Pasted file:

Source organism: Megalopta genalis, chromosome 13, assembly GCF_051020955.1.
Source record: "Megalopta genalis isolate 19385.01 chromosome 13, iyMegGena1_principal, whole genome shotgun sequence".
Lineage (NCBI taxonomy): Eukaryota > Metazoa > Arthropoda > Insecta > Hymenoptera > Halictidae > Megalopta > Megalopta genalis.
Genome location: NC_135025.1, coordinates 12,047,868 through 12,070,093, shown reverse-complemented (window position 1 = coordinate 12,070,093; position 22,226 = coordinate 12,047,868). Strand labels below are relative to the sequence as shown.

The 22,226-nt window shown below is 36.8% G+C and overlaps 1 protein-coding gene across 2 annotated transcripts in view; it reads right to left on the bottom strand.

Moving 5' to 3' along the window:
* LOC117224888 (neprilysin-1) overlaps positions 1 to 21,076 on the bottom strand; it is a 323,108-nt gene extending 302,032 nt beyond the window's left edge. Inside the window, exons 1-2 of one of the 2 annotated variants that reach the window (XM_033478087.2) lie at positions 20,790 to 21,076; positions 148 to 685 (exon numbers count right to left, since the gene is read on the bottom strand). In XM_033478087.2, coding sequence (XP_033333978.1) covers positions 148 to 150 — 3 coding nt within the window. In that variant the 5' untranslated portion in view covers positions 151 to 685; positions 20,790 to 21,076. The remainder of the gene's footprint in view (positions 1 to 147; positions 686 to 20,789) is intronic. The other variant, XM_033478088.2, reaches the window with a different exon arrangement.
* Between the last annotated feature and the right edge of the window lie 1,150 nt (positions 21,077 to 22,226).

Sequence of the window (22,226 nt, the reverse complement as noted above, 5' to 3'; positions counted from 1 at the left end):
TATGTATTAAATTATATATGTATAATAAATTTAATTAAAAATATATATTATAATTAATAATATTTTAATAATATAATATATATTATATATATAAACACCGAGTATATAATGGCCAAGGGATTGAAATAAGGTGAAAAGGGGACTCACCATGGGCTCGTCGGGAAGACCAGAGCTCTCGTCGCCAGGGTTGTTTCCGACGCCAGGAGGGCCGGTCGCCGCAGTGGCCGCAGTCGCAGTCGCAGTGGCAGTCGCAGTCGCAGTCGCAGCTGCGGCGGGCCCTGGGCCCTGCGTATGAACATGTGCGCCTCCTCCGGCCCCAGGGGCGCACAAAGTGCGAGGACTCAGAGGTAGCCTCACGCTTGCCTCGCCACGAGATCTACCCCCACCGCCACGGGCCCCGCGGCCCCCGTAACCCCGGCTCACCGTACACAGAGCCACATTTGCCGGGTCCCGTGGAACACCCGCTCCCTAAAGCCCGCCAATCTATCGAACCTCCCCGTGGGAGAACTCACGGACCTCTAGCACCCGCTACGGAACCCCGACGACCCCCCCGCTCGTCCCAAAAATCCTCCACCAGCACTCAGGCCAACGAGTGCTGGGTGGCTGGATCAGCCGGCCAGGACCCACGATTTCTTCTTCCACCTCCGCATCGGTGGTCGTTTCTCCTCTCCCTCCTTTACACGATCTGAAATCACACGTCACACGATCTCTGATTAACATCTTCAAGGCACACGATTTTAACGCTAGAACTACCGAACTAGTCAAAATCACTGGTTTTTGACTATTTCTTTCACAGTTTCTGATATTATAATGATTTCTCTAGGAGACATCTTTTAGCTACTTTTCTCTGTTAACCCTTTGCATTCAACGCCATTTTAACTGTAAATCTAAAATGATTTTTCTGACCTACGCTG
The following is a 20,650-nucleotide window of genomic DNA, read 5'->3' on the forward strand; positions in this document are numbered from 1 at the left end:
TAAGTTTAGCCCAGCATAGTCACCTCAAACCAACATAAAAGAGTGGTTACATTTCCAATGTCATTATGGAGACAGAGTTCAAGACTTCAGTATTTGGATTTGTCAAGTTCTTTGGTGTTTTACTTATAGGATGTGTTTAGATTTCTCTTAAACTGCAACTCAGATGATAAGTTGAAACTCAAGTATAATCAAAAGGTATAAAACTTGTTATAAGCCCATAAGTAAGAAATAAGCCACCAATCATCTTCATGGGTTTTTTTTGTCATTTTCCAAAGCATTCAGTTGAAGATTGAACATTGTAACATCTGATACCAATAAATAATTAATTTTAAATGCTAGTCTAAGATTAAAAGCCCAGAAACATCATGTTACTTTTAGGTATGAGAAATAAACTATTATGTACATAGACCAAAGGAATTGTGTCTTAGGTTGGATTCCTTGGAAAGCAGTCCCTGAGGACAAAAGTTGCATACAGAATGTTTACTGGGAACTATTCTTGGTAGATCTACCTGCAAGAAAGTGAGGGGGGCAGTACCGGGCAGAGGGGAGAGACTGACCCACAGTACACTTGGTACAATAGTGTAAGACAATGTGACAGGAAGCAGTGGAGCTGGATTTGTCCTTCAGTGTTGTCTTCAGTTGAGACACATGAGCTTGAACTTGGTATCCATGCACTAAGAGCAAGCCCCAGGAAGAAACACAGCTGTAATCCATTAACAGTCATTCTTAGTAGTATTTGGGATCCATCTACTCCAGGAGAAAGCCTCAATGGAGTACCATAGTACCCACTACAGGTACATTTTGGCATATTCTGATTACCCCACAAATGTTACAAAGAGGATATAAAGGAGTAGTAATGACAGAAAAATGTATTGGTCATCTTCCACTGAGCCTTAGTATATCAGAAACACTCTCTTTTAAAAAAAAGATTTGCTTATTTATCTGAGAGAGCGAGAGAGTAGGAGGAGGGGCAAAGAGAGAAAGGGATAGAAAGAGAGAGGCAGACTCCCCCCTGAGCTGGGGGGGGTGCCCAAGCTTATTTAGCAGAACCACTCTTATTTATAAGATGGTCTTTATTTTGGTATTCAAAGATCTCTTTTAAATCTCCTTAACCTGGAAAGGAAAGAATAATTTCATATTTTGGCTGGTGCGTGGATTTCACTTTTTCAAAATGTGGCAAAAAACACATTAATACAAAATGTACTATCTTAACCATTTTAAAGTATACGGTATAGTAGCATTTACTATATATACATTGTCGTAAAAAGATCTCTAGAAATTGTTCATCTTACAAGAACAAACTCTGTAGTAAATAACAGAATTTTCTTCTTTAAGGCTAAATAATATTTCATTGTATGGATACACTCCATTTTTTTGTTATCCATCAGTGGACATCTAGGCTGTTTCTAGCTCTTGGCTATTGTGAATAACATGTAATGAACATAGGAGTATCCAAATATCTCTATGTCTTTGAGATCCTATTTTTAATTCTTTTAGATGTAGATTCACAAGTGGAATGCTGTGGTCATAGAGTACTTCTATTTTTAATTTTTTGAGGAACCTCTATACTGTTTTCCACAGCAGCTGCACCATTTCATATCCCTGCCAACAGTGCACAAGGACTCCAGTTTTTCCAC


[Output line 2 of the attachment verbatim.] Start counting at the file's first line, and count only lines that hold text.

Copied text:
Source record: "Megalopta genalis isolate 19385.01 chromosome 13, iyMegGena1_principal, whole genome shotgun sequence".